Mae West was an American sex symbol, actress, and playwright. She was known for her one-liners that focused on sexual innuendo. Her comedic talent continues to be a part of America`s cultural consciousness, and her impact on sexual customs remains significant. Early years Mae West was born Mary Jane West on August 17, 1893, in Brooklyn, New York. Her father was John Patrick West, a livery stable owner and prizefighter known as Battlin` Jack West, and her mother was Matilda (Tillie) Delker-Doelger, a corset and fashion model. Mae had a brother and a sister; she was the middle child. Her family had a Protestant background. By the time Mae was five years old, she was performing in Vaudeville and was doing burlesque by the age of 12 under the name Baby Vamp.* Mae began to write her own plays under the pen name, Jane Mast. In 1926, she snagged her first starring role on Broadway with a play she wrote, produced and directed. It was titled, Sex. The critics hated it, but ticket sales were robust. In 1927, police raided the show, with the charge that it was "corrupting the morals of the youth." She and everyone else starring in the play were arrested. West spent 10 days in jail. Ironically, the fiasco won her nationwide attention and a boost to her career.
Broadway and the pictures In 1928, West had a Broadway hit on her hands with Diamond Lil, about an easygoing, racy woman of the 1890s. The production was a huge hit and struck box office gold. West would revive the play numerous times throughout her career. West signed on with Paramount Pictures in 1932. Her first film was Night after Night, starring George Raft. West was unhappy with her role, but was delighted when allowed to revise her lines. She became an instant success with the first scene, in which a hat-check girl exclaims to her, "Goodness, what lovely diamonds." West replies, "Goodness had nothing to do with it, dearie." In 1933, West brought Diamond Lil to the screen in She Done Him Wrong, in which she played Lady Lou. West personally selected Cary Grant for the leading male; the role made him a star. The film was a success and received an Academy Award nomination for Best Picture. West was paired with Grant again in I’m No Angel. In 1940, West starred opposite of W.C. Fields in My Little Chickadee. They were accustomed to working as individual stars, not co-stars. The two did not work well together, and that marked the beginning of the end of West`s film career. During World War II Allied soldiers called their inflatable life jackets "Mae Wests" because of their resemblance to her curvaceous bust.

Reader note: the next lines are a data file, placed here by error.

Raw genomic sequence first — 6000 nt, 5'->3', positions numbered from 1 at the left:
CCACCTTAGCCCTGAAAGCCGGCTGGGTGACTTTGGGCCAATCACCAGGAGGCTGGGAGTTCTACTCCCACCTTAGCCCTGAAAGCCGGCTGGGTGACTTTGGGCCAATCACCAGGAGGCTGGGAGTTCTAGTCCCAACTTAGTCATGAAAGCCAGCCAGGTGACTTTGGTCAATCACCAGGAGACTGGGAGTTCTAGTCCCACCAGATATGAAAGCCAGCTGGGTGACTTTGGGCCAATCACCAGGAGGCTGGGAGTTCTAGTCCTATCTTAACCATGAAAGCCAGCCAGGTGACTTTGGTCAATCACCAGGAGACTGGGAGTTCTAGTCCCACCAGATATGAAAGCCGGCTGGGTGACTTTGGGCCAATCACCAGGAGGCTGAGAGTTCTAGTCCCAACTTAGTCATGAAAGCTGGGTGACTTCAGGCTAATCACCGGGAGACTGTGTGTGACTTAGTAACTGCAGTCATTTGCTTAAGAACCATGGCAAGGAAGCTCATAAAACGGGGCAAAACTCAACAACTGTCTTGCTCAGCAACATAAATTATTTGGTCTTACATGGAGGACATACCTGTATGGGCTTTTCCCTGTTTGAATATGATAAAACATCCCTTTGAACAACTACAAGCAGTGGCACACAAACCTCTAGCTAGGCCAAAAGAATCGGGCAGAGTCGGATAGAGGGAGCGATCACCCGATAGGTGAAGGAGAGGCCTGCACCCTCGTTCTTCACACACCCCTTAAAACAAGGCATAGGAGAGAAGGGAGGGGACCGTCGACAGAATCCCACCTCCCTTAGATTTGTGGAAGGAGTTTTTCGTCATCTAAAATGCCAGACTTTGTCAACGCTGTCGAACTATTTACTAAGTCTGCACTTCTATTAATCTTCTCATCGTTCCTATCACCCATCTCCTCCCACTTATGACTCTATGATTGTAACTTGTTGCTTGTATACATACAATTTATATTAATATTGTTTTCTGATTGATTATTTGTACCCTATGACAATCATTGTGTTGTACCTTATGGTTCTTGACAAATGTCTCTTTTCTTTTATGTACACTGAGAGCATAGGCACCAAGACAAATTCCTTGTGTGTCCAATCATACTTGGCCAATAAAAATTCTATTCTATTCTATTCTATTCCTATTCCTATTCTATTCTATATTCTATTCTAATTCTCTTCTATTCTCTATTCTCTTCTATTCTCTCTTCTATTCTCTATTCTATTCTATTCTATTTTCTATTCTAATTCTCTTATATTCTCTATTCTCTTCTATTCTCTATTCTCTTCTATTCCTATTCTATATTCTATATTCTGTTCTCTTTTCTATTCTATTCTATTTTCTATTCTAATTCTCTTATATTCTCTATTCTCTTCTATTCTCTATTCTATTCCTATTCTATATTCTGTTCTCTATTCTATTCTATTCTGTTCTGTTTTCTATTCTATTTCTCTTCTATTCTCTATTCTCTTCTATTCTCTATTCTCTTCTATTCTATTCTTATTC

The silver screen dims West appeared in The Heat’s On in 1943, which was her last movie until 1978. However, she kept busy on Broadway and even staged her own Las Vegas show, in which she was surrounded by body builders, and sang to the audience. In 1959, West`s autobiography, Goodness Had Nothing To Do With It, was published, then updated in the 1970s. During the 1960s, in attempts to keep up with the younger generation, she recorded two rock `n roll albums, Way Out West and Wild Christmas. She recorded another album in the 1970s, Great Balls of Fire, in which she borrowed songs from Elvis Presley and the Beatles, among others. In 1970, West returned to the silver screen following a 26-year absence, in Myra Breckinridge. She had only a small part, and the film was not successful. West’s final movie was Sextette in 1978. Geroge Raft appeared in that film. Thus, he appeared in her last movie as well as her first. Closing year West suffered a mild stoke in the summer of 1980, but recovered; however, she had another stroke that November. She died at the age of 87 on November 22, 1980. West was entombed at Cypress Hills Cemetery in Brooklyn, New York, in the family crypt she had purchased years earlier. Mae West has a star on the Hollywood Walk of Fame, in Hollywood, California.